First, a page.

Imagine having a word that you can't mention. Like Voldemort, say, in Harry Potter land. Or fart when in the company of a great aunt. Or ice-cream if surrounded by toddlers. A bad idea, in the wrong situation, to utter any of those out loud. So it is with the W word in our house. If we say it and don't act upon it, it becomes a form of torture and a source of great, moaning-laden frustration. Utter it and the excitement created could be bottled. If you are in possession of a canine companion ... that looks wrong; arguably, it is the canine companion who possesses you ... you will be aware of the strike-a-match potential of the W word. And the need to find alternatives - shall we go for a perambulation in half an hour? Or is it time for a stroll? Or what about a wander across the fields? Or anyone fancy placing one foot in front of the other for an hour or so? Speak the W word itself and observe the transformation, from this
actually it is surprisingly difficult to catch them on camera in an excited state. This is how they look a few minutes after the tail-wagging, hip-swinging, vertically-bouncing, whinnying state that the W word triggers. At the gate, ready to go -
Ready in the sun that didn't last long ...
I don't normally complain but I worked on Monday and Tuesday and Four-legged-friend and Bertie Baggins haven't learnt how to take themselves for walks yet - although Bertie Baggins has tried - so the boys were delighted to discover that I wasn't abandoning them yesterday morning. But much less delighted to find that I had running up and down the stairs and baking and carrying baskets of clothes and vacuuming and doing stuff with water and bubbles and cleaning muddy paw prints off the floor and sitting and talking to do. But so far, Doris, none of that was your problem or your fault. What I wish to complain about is your timing. Why did you wait for me to go out on a Walk before doing this? My daughter, who sensibly stayed at home, captioned this - "five minutes after they went out for a walk ..."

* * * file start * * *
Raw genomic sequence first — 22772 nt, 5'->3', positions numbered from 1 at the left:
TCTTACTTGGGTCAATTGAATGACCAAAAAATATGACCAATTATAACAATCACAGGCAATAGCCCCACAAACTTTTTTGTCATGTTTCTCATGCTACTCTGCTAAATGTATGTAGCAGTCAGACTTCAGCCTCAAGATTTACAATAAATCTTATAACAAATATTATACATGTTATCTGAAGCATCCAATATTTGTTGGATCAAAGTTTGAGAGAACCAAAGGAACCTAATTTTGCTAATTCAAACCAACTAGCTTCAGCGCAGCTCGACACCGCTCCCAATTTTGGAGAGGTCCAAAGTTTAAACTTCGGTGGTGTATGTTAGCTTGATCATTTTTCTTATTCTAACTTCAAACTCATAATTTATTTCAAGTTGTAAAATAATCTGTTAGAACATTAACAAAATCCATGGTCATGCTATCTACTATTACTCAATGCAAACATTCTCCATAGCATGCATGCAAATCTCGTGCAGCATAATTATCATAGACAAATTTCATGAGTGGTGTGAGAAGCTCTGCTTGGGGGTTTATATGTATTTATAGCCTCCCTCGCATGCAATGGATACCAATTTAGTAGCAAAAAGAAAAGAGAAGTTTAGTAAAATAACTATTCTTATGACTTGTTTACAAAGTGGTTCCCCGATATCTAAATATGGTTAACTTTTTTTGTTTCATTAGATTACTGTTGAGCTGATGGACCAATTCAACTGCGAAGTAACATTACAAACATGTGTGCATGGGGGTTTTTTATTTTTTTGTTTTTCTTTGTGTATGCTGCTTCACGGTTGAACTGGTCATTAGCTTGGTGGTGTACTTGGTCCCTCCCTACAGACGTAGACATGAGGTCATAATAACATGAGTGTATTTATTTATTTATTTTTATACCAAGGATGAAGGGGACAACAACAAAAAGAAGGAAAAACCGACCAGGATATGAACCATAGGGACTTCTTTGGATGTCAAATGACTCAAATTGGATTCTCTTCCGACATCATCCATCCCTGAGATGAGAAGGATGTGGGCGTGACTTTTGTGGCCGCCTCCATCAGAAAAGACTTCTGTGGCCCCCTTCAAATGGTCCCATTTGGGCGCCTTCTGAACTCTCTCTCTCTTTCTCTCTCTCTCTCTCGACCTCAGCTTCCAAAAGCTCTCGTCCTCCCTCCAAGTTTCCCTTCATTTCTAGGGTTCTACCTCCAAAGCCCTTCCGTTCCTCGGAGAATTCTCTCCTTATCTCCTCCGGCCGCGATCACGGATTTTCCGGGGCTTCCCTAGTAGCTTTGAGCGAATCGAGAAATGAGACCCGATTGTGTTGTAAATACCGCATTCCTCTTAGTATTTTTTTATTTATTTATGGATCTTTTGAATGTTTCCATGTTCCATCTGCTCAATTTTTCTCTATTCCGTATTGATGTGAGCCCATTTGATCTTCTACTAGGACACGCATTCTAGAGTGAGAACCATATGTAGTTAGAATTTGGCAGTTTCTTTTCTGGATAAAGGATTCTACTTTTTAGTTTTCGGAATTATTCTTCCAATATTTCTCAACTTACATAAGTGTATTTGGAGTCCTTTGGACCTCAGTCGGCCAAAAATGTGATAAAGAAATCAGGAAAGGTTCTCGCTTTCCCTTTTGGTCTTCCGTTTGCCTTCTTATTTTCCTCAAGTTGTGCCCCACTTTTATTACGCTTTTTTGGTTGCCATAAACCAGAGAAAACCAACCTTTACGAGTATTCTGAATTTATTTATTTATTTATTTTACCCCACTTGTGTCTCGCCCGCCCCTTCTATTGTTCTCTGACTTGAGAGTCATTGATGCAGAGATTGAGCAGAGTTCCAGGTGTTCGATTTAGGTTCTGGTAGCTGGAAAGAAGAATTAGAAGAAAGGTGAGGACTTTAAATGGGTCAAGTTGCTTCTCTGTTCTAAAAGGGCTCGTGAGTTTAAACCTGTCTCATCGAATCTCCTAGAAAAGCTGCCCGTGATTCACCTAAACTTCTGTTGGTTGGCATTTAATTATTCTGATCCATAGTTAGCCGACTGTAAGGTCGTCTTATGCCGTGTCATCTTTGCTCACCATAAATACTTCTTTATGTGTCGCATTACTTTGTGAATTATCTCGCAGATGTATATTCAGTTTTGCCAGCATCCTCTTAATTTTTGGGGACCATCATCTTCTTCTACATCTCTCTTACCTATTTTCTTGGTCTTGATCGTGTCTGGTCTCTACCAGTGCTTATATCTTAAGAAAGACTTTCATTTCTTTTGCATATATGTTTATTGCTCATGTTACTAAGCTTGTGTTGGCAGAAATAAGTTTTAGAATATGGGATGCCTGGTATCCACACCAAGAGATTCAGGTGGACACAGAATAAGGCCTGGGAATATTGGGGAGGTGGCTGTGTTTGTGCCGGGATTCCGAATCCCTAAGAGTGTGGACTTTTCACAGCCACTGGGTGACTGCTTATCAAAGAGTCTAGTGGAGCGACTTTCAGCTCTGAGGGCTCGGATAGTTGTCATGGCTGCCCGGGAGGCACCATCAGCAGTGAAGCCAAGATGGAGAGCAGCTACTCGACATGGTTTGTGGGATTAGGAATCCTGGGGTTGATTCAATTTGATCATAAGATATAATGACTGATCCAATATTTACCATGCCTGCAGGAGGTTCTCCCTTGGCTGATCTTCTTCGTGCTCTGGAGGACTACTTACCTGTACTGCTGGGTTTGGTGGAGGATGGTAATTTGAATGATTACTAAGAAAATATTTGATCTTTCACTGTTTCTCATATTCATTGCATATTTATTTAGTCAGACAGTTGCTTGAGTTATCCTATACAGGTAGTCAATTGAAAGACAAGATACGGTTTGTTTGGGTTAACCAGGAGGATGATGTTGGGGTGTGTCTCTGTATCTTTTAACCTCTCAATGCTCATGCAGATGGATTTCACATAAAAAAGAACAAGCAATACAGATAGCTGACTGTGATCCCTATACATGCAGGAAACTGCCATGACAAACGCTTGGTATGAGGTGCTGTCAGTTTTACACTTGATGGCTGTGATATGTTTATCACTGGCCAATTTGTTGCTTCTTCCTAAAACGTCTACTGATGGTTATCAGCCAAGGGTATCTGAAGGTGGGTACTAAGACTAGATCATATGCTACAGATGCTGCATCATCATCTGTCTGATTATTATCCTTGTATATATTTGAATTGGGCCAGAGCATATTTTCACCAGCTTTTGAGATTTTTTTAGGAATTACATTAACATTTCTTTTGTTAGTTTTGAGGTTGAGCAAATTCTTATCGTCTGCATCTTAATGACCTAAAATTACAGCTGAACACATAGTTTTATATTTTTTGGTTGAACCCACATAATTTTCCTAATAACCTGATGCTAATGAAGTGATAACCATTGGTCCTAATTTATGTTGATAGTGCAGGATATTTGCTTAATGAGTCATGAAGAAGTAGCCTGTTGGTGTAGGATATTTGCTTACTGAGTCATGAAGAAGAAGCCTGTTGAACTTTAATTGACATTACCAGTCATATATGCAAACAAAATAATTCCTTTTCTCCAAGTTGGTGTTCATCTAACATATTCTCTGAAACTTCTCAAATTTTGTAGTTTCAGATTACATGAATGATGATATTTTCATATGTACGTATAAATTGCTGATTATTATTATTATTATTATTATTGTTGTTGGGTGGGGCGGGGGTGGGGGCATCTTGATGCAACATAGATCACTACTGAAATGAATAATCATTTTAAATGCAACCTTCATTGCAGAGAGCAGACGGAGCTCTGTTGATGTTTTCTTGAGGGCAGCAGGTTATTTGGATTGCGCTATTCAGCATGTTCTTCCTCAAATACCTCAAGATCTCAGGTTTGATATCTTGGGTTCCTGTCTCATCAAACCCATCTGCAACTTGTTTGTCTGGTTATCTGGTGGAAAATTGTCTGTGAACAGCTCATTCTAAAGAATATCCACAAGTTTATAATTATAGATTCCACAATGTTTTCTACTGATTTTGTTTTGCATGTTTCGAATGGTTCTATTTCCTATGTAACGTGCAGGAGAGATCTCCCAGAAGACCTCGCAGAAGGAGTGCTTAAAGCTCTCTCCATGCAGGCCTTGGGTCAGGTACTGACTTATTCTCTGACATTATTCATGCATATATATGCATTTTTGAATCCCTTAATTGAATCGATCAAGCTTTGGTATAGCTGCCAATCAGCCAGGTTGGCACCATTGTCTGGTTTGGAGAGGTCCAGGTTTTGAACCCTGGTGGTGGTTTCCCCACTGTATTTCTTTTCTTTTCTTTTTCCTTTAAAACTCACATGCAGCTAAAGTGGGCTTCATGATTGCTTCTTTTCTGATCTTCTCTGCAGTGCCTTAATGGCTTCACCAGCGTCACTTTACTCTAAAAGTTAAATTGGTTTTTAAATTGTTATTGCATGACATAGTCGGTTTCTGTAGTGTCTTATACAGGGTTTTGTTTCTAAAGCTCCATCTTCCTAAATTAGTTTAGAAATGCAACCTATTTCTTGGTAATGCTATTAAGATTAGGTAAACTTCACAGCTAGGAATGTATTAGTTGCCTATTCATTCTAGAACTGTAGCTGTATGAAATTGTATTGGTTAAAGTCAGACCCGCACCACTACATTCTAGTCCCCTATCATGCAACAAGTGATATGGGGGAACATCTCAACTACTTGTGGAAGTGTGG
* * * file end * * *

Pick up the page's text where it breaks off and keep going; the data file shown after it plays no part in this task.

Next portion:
I had to shelter in the lea of a tree
and reflect on how much better this would be in summer ... with leaves
Bertie Baggins took on that cliched 'hang-dog' expression - 'I'm not at all happy to be out here / it's warmer at home / why are you standing in a ditch cuddling up to a tree? / the sooner we hurry up this path the sooner we get home / my coat is soggy, my feet are muddy, your bread is wet, so no, I have nothing to be happy about / and yes I am ignoring you because you brought me out in this and I blame you for that and for the fact that you will need to take the towel to me when we get home which I hate and which you know I hate'
Four-legged-friend protested by plodding
They had a point
So Doris, yesterday, you could have waited. Allowed us to get home; dry.
Today, however, my dear, you were spectacular.
(Plus ... I looked at the forecast)
This is the tree we sheltered under yesterday
Bertie Baggins was a little too adventurous in the unexpected sun and swollen stream and a little too not strong enough to scramble up the bank
but - revealing that he isn't as thick (not my word for him!) as he sometimes looks (to others!) - he waded downstream and found a spot where it was much easier. Bread helped.
It took Doris about five minutes to fill the sky with clouds
and the air with ear-flapping wind
and this-is-too-much-I-want-to-go-home gusts
and dramatic stormy skies
Doris, you soaked me yesterday, blew me away this morning and deprived me of internet and electricity for several hours this afternoon. I wonder what you have left over for tomorrow.
Lastly, having promised myself that I wouldn't get political or mention the T word in this post, here's a little escapism, which we all need, especially after a week forever scarred by the infamous (as in not famous) and terrible (as in really ... ?) Sweden incident: searching for fairytales and superheroes - even if a little beige, a little same-y, a little repetitive - is a much better way to start and end a Thursday. It's Coldplay after all ... youtubefeature